Finally arriving to give Hollywood’s most glamorous night a much-needed spin of statistical analysis, Nate Silver has quickly tabbed over from ogling a browser window full of hot Bayesian formulas to compose his semi-annual blog about the Oscars. As he has before in 2009 and 2011, Silver set out to apply to the Academy Awards some of the same methodology he used to accurately predict that around half of the country disliked Mitt Romney—with the caveat that he only had around a 75-percent success rate both of those times, because the Oscars is just slightly less democratic and rational than the presidential election. Still, this time Silver is feeling pretty confident, given that he’s abandoned some of the more superfluous data he used to consider and decided to “look solely at the other awards that were given out in the run-up to the Oscars.” Which is what most people who aren’t fancy statisticians do anyway. But then, those people probably didn’t make graphs.
Nate Silver did make a graph, and his graph says that Argo is a lock for Best Picture, based on all the awards ceremonies before this where Argo has been a lock for Best Picture. Silver boldly goes one step further, comparing a comeback for once-presumed front-runner Lincoln to “expecting Rudolph W. Giuliani to have resurrected his campaign in Florida in 2008 after finishing in sixth place everywhere else,” which is a quality Nate Silver zinger, despite old white men liking both Rudy Giuliani and Lincoln.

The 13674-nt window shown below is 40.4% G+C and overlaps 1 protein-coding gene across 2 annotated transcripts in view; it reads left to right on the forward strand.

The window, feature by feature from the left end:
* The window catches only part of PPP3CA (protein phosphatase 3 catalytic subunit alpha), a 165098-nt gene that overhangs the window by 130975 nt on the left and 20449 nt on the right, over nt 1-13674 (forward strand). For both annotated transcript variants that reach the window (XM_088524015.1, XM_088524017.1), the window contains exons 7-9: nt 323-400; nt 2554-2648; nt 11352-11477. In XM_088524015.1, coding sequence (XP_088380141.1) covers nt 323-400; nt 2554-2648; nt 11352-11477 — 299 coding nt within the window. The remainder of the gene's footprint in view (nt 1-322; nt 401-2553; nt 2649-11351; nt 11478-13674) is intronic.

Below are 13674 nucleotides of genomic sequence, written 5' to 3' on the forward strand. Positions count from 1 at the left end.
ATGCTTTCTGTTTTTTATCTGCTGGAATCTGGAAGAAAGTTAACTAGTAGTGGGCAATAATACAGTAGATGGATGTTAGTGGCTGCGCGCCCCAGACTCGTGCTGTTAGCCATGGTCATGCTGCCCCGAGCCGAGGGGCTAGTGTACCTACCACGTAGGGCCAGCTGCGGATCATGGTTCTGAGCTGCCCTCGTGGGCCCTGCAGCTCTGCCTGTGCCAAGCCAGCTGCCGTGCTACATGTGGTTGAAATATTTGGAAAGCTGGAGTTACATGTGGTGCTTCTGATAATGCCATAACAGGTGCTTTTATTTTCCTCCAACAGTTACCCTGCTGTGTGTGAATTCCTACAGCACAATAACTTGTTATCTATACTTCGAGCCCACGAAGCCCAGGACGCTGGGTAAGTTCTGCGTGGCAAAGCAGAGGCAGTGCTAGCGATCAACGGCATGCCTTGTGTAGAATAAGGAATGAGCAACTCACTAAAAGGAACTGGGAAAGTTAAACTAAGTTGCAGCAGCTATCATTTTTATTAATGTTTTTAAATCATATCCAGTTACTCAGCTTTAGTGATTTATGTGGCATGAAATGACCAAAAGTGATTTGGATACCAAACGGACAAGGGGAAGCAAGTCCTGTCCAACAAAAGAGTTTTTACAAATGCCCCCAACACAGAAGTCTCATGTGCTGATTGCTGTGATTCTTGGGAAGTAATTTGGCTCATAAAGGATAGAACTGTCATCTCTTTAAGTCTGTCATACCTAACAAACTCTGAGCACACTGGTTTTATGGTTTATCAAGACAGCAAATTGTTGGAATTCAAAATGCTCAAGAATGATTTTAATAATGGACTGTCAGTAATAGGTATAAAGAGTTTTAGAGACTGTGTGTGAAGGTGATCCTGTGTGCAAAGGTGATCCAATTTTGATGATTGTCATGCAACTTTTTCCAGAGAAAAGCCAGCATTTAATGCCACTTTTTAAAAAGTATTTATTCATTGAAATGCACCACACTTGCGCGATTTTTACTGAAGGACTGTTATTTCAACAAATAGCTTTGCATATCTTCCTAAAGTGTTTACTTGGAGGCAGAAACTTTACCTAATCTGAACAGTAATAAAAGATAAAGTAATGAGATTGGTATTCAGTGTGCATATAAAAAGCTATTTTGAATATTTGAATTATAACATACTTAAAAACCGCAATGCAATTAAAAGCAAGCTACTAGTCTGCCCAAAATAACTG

Nevertheless, Silver expects Lincoln to claim consolation prizes in the form of Best Director and Best Actor nods, and—in a choice that isn’t totally obvious—a Best Supporting Actor win for Tommy Lee Jones, which Silver is basing solely on Jones’ SAG win, given the unpredictability of the field. Elsewhere in things you probably don’t need Nate Silver to tell you, Nate Silver predicts wins for Jennifer Lawrence and Anne Hathaway, saying Hathaway is “as safe a bet to win for Les Misérables as Mitt Romney was to win Utah,” like that other thing he predicted that time.
But can you predict what their victories will do for the human heart, Nate Silver? Or do you have an 85-percent chance of never feeling the joy of surprise?